Saturday, 17 March 2012

Caught between the Duracell™ and the Dinorwig

This week’s IMechE conference on Energy Storage for Electricity Networks was a dramatic tragedy of fine engineering thwarted by red tape. The anagnorisis: the tragic turn of fate, was when Prof David Mackay’s keynote address reckoned up the UK’s energy storage needs in terms of Dinorwigs. The Dinorwig is a loosely defined unit of energy capacity and delivery power, somewhere in the region of 1.8 GW and 11 GWh. That’s a lot.
The dream of Dinorwig set the theme for the event. Speaker after speaker followed, each with his own favoured storage technology to promote. Each one explained how his storage units were already capable of providing storage to serve a neighbourhood, or a small town, and that within a few years, they would be scaled to be worth measuring on a Dinorwig scale.
The tragedy is that the need for energy storage isn’t in a few years time: it’s now.
The tragic irony is this: that energy storage is needed most urgently at neighbourhood scale. That’s where the most unpredictable generation and the most irrepressible demand are. That’s where the electricity transmission infrastructure is in most pressing need of storage for supply smoothing: the local feeders that supply our homes, offices and schools. These local feeders desperately need storage for supply smoothing. Already, householders’ photovoltaic generation capacity often has to be switched off, because the local feeder can’t handle it the supply peaks. If each neighbourhood could have a moderate-sized store, so much more local renewable generation could be done, and so much fossil fuel could be saved.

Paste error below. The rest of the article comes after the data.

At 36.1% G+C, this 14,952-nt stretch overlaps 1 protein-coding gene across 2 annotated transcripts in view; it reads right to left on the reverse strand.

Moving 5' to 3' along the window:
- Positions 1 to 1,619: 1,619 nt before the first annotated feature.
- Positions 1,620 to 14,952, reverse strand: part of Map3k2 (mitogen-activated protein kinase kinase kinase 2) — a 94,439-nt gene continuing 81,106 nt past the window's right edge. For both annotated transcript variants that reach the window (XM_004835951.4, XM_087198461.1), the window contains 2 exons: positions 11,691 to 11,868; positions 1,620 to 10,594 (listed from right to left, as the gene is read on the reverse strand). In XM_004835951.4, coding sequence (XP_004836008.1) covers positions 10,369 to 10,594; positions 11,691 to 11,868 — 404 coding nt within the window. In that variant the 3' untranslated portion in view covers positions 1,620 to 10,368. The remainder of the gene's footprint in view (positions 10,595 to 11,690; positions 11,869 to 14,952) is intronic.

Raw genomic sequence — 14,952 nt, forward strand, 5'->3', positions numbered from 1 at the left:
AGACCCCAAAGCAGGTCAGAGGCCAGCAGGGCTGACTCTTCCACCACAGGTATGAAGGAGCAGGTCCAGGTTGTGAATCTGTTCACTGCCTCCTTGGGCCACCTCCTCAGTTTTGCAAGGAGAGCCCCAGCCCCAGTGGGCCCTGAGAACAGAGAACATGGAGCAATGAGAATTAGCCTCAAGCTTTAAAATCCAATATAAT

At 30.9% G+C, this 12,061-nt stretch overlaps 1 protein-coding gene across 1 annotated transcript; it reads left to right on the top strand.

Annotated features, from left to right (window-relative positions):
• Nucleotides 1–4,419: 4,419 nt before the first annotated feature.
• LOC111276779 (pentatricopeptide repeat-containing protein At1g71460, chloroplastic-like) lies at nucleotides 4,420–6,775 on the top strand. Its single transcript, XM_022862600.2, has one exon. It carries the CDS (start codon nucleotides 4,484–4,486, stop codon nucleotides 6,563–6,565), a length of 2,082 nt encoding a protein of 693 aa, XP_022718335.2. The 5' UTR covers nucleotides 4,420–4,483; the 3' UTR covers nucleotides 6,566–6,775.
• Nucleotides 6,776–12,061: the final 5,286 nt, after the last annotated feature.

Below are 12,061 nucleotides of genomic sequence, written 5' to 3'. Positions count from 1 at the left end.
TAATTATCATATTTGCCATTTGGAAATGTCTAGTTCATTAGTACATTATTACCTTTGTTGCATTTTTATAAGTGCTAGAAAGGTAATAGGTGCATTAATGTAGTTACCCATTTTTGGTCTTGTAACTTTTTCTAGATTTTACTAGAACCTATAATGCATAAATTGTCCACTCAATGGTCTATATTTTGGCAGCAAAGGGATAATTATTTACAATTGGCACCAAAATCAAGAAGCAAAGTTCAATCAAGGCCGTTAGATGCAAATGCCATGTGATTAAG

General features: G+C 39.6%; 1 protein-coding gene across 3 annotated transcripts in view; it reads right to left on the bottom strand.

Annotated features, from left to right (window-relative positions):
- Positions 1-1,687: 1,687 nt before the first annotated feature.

The primary reason why neigbourhoods don’t club together to get a shared storage unit is that the UK’s electricity supply regulations don’t allow it. In a nation that’s publicly committed to decarbonization and energy sustainability, that’s something of a national scandal. If Ofgem would remove its red tape from local electricity markets, the engineers would be ready to deliver storage technology at the scale that we most need it at: somewhere between the Duracell™ and the Dinorwig.

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